Well, that didn't last long. Gorgeous spring day – and then the temperature dropped, the clouds rolled in and it started to rain. I'll just have to console myself with a cup of ‘tea’ (except, as you know, I don't drink tea). Besides, it will help me fight off the Jabberwock.
If you are just joining us, we've been talking about conflicts of interest (or COIs), which – in academia – generally equate to corporate connections that may be perceived to impact on our ability to be completely objective about our science. This is, if the result of my experiment can somehow influence my income, we should worry about how objective that result must be (or at least know about the connection to decide for ourselves how worried we should be). And I pointed out that if one does research professionally, in any context, then this manxome COI rushes in, burbling as it comes. And he's not alone: our natural human desire to garner the approval of our peers is just as potent a COI, a frumious bandersnatch that can undermine our credibility in the eyes of the public. (Doubt this? One need look no further than the many journalistic reports that we scientists are afraid to propose hypotheses or conclusions that run outside the accepted wisdom – and almost always, these are pointed out when the accepted wisdom is unpopular with those who raise such concerns about scientific bullying. We'll come back to this.)
The solution for each of us is to recognize, isolate, and fight these COIs, defending our credibility as the most valuable asset we hold. But the problem, once we see these monsters, is that we have to wonder about everyone else. How do we know that these COIs have not subjugated the authors of any published work? I'm not talking about outright fakery (or fudgery), but something more subtle: that loss of objectivity that can make us deceive ourselves and, in turn, anyone who hears about it. (I've talked about fakery before and, yes, this arises in the context of COIs, but the result is ultimately the same – a loss of trust.)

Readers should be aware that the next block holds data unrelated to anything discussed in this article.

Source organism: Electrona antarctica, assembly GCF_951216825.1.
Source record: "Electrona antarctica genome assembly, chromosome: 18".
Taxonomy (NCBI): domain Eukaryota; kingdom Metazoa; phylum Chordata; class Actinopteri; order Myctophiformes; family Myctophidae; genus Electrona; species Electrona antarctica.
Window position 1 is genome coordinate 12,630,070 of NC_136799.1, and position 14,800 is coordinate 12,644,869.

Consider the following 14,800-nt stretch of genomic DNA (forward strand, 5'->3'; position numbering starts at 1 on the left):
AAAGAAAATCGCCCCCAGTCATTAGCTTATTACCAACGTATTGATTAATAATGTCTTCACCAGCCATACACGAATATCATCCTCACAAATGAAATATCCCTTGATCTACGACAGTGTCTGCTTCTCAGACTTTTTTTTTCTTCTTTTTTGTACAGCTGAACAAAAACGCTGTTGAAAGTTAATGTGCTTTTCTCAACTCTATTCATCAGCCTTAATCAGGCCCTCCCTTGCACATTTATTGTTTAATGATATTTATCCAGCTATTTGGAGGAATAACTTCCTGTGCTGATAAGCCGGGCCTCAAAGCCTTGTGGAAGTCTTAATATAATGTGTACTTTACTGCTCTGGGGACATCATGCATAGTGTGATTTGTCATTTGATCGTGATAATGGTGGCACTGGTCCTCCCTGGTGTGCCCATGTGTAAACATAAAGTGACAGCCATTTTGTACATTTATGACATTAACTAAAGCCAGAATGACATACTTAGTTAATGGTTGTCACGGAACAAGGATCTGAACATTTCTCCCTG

There are those who argue that we should diligently police the system, requiring extensive institutional review of every publication (“Okay, Prof. Whippet, now please show the committee the raw data for supplemental figure 17B. We will do 17C after dinner…”). This is enormously costly in time, effort and resources, and ultimately does more harm than good – if we don't trust each other at all, why should the public trust a committee to vet us? (The exception, of course, is when the issue of fakery has been raised, in which case this is our only option and, indeed, is all we can do to try to retain the trust of the community.)
One answer is that science is self-correcting: we generally try to repeat work we read about, and things that don't repeat fall to the side of the science highway. The highway is pretty cluttered, and it would be a good thing to clean it up. But here's the problem: try as we may, publishing negative data is very difficult.
This problem, the publication of negative data that refutes the published findings, is something a lot of scientists are thinking about and, yes, blogging about. Demands that journals pave the way to such refutations abound. And it is easy to see why: a new trainee is put onto a project that begins with someone else's published observation and, after months (or years) of effort, compounded by the necessary training and experience, it ends in desperate tears. At least this failure should be communicated to prevent others from the same terrible fate, right? But the journals are resisting, and this is for a couple of reasons.
First of all, it is very hard to prove a negative. Lots of experiments don't work for lots of technical reasons and, even with extensive trouble-shooting, we can be tripped up by unanticipated variables that doom our work. So actually proving that an observation is wrong often requires that we can show why it was wrong, not only that it didn't work in our hands.